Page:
This Saturday’s protest will coincide with Armistice weekend, commemorating the end of World War I.
Suella Braverman, the British home secretary, has faced criticism after describing pro-Palestine protesters as “hate marchers” and accusing police of double standards.
London has witnessed massive weekend demonstrations over the past month, with tens of thousands of people taking to the streets to denounce Israel’s relentless bombing campaign in the Gaza Strip and demand the United Kingdom government call for a ceasefire.
This Saturday’s planned protest coincides with Armistice weekend, an annual remembrance of World War I when many in the UK pause to remember the victims of war.
Despite pressure from the government, the Metropolitan Police said they could not legally ban the march, saying there was insufficient intelligence that there would be a risk of public disorder.
Protest organisers say Saturday’s rally will not be passing through the Cenotaph, Britain’s national war memorial in central London, and will happen in the afternoon after a minute of silence is held at 11am.
But in a highly unusual attack, Braverman on Wednesday accused police of being more lenient towards pro-Palestinian demonstrations, arguing that right-wing and nationalist protesters are treated differently.
“I do not believe that these marches are merely a cry for help for Gaza,” Braverman wrote in an article published by the Times newspaper.
“They are an assertion of primacy by certain groups – particularly Islamists – of the kind we are more used to seeing in Northern Ireland. Also disturbingly reminiscent of Ulster are the reports that some of Saturday’s march group organisers have links to terrorist groups, including Hamas.”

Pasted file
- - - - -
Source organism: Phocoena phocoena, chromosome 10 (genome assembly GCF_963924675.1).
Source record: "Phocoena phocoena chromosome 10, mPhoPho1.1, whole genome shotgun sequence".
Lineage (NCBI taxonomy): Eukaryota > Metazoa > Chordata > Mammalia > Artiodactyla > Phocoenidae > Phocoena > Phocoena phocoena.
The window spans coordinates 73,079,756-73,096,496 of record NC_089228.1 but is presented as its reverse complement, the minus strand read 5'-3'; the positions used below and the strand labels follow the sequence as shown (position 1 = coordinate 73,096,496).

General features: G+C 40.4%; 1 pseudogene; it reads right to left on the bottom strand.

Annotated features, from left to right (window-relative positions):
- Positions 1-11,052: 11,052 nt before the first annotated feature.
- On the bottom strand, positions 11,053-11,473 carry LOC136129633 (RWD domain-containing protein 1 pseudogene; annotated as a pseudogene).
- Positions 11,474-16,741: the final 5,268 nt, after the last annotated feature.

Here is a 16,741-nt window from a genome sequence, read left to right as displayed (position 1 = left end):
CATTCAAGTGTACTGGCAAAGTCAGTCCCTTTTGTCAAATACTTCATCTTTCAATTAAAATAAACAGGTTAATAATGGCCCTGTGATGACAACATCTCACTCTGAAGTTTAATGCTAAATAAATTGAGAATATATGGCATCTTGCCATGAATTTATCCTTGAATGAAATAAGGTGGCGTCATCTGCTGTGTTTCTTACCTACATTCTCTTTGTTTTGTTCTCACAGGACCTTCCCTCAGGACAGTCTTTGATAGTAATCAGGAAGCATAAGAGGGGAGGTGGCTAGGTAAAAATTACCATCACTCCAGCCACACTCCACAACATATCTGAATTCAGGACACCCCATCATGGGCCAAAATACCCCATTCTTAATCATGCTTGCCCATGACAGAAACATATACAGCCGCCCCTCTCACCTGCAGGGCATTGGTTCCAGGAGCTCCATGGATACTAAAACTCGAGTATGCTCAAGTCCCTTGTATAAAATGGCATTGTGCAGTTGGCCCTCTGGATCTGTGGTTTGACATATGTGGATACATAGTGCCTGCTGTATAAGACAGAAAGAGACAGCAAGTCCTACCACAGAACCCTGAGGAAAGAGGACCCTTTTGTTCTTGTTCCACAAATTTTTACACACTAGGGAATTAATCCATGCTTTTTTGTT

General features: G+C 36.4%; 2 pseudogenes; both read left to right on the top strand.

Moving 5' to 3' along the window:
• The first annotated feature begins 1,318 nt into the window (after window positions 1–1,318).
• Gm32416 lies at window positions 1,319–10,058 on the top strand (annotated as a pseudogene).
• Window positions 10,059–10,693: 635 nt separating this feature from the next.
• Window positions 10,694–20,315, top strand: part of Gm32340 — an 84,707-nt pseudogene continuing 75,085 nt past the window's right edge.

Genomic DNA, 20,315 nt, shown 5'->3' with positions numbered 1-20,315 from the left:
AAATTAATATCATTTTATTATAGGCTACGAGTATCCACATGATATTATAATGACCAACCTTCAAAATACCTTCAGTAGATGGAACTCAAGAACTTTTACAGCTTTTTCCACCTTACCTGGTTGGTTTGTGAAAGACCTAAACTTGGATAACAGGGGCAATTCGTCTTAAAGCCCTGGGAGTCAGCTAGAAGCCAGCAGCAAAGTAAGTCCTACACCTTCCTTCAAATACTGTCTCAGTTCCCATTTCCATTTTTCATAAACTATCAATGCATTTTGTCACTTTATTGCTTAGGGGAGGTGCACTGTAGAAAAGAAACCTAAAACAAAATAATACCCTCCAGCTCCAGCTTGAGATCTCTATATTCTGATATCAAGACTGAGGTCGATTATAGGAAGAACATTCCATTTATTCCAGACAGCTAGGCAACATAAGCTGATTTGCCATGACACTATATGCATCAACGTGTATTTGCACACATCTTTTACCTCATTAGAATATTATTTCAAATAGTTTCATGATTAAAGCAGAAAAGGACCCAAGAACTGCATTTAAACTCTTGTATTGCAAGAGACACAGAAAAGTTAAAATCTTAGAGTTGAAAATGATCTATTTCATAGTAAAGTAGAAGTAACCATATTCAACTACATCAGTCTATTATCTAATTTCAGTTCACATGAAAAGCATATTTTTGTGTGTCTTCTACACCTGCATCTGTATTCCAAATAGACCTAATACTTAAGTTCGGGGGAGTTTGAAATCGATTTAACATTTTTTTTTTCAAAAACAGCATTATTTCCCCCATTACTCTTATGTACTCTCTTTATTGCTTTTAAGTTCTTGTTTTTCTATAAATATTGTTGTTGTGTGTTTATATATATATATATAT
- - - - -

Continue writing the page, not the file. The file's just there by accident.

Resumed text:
Braverman’s comments drew heavy criticism, including from opposition politicians and activists.
“Suella Braverman is out of control,” Yvette Cooper, of the main opposition Labour Party, wrote on X. “Her article tonight is a highly irresponsible, dangerous attempt to undermine respect for police at a sensitive time, to rip up operational independence & to inflame community tensions. No other Home Secretary of any party would ever do this.”
David Lammy, a Labour MP, said Braverman was looking to “exploit the sensitivities of this moment, and an ignorance to Northern Ireland’s history … for her own leadership campaign”.
Suella Braverman seeking to exploit the sensitivities of this moment, and an ignorance of Northern Ireland’s history, to inflame community tensions for her own leadership campaign is an appalling new low.
Rishi Sunak must sack her. But he’s too weak.
— David Lammy (@DavidLammy) November 9, 2023
Critics say Braverman is trying to position herself for a party leadership contest that could come if the Conservatives lose power in an election that is expected next year. Opinion polls for months have put the party 15 to 20 points behind Labour.
British actor and comedian Adil Ray described Braverman’s column as “astonishing”.
“When the police are trying to allow the right to protest & control tensions, the last person they expect to inflame them is the home secretary,” Ray said.
Prime Minister Rishi Sunak, who had previously called the protests on Armistice weekend “disrespectful”, backtracked on Wednesday after meeting police chief Mark Rowley and conceded that people had a “right to peacefully protest”.
In a statement, Sunak said: “The test of that freedom is whether our commitment to it can survive the discomfort and frustration of those who seek to use it, even if we disagree with them. We will meet that test and remain true to our principles.”